Acknowledging my life outside of running and my mental well-being helped me to find my identity as a person. For so long, running and I were the same thing. While at college, that changed as I was encouraged to seek out other opportunities to find activities I enjoy or to meet new people. I joined the pottery coop. I met new people, and I found an art that I love. For the first time in a long time, I realized that there was more to me than running. The support I received for this was phenomenal. Both Brianna Welch (our assistant coach at the time) and our Head Coach, truly saw me beyond just my running abilities and set me up for success in life.
The realization that I came to in college, with the help of my coaches, has continued to help me now as I redefine myself as a runner. I now have a new appreciation for the sport while recognizing that it does not define me. What defines me? The list is endless. I am a runner, but I am also a teacher, a fiancé, a hedgehog and dog owner, a daughter, a sister, a hiker, a lover of fall, and so much more.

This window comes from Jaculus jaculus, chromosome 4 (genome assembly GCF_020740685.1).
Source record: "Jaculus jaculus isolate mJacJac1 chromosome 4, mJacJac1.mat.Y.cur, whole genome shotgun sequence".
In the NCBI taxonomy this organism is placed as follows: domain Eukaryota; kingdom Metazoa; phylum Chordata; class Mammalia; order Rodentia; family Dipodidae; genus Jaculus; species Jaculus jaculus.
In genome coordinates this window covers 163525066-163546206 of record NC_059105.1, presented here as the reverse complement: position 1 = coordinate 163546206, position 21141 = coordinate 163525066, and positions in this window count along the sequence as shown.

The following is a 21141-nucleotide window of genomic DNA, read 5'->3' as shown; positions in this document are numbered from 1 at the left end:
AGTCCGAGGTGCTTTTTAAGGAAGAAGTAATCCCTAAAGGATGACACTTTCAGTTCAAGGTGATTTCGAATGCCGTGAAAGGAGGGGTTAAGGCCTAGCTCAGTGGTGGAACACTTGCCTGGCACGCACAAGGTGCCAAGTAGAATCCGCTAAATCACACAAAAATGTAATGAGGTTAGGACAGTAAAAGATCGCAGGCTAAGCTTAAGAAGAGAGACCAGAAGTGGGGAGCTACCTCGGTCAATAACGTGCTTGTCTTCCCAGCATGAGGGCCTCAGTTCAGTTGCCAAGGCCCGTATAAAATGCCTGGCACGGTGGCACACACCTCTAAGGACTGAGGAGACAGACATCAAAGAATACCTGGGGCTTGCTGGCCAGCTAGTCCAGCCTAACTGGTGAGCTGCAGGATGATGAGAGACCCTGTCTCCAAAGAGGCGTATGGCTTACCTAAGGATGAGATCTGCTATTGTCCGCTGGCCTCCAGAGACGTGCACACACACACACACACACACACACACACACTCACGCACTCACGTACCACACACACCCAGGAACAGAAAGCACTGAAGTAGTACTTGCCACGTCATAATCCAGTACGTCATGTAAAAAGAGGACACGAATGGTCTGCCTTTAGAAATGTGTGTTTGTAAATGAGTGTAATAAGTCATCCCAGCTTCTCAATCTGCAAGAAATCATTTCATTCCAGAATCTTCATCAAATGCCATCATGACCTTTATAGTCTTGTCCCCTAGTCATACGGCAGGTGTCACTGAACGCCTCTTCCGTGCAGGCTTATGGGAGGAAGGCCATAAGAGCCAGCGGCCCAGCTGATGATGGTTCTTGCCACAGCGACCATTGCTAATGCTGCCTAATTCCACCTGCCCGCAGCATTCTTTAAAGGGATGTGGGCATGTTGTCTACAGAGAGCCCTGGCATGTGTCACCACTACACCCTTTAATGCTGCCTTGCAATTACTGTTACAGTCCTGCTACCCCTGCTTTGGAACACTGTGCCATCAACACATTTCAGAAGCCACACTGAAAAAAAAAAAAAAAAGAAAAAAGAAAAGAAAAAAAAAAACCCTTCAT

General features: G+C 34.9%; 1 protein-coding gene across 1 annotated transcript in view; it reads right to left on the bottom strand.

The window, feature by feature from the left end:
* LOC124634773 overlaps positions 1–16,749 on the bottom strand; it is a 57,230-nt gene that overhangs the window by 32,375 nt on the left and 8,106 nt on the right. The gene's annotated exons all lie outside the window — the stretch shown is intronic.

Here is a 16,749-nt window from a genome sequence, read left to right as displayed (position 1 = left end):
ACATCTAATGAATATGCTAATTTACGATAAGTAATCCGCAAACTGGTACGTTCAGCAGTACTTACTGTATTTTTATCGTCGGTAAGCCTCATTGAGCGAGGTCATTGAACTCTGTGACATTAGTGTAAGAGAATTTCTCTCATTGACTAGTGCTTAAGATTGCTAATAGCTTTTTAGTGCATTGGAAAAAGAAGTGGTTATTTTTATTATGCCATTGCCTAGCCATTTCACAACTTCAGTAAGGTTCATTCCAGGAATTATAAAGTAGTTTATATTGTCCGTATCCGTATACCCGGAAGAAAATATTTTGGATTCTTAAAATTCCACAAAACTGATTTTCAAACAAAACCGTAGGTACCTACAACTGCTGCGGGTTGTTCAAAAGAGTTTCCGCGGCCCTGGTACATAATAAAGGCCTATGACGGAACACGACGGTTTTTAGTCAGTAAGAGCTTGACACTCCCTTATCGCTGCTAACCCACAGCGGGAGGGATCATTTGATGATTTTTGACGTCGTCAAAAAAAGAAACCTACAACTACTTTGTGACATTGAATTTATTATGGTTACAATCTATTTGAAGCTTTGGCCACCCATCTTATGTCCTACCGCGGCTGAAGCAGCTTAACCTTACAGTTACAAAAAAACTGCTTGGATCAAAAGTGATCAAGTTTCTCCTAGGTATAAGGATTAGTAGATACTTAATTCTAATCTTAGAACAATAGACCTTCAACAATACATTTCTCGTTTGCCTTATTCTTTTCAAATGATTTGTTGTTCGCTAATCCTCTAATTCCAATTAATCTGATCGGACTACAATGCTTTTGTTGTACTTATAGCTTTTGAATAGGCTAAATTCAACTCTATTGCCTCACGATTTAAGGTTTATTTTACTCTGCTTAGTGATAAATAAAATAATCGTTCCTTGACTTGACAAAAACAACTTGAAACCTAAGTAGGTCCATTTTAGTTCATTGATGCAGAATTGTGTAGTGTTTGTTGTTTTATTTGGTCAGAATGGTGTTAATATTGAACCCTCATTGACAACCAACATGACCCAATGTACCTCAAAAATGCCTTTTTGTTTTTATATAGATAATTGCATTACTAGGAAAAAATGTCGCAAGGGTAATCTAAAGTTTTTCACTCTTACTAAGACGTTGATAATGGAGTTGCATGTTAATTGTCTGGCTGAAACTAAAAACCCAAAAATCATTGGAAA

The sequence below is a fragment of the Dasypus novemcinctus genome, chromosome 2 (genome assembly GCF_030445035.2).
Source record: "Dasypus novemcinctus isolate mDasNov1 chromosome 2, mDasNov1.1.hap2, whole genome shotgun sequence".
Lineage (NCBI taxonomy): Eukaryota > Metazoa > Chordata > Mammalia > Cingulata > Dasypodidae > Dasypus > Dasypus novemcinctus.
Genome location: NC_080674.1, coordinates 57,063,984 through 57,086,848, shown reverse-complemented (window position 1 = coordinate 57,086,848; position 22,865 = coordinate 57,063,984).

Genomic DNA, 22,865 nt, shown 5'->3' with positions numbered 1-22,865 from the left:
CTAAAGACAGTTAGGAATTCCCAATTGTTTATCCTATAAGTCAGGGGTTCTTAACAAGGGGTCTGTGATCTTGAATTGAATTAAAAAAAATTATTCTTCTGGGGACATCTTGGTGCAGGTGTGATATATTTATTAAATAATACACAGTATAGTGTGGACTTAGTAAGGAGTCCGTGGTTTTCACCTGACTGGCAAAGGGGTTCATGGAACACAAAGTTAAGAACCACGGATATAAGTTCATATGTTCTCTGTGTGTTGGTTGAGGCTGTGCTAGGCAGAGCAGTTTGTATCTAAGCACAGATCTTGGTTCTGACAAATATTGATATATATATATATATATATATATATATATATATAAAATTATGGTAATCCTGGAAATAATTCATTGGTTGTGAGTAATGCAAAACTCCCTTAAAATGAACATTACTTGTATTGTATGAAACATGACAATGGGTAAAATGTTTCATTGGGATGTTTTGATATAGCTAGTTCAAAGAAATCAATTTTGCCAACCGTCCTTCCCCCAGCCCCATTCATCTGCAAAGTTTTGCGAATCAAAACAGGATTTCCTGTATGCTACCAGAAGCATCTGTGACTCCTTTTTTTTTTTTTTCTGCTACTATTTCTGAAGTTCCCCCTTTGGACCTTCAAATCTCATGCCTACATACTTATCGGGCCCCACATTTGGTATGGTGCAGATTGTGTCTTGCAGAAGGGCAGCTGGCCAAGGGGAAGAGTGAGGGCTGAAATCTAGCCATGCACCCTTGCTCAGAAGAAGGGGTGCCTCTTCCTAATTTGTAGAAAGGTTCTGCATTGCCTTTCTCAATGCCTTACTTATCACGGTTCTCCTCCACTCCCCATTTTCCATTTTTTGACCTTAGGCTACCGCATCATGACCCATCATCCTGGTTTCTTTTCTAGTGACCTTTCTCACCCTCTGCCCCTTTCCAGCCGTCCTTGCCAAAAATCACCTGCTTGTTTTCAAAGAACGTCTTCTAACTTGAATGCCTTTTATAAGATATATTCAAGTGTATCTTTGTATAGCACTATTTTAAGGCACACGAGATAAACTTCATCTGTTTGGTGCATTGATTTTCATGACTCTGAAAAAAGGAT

The greatest reward that I could ever ask for has been to apply all I have learned from my coaches over the years to my own coaching experiences. For the past few summers I have had the opportunity to coach the youth Burlington Parks and Recreation Track Team. Additionally, I am wrapping up my first season of middle school cross country as head coach of the team that is affiliated with my school. These experiences have provided me with the chance to implement the same practices my coaches once did with me. Showing each athlete that there is so much more to them beyond their athletic abilities has created authentic, trusting relationships. I encourage my athletes to explore interests beyond their sports. I find myself frequently checking in on their mental well-being. Athletes respond incredibly well to this and their time spent at practice is much more meaningful. They are excited to share who they are and what they love to do! My goal is for each athlete to feel full and appreciated for who they are when they step off the track, field, or course.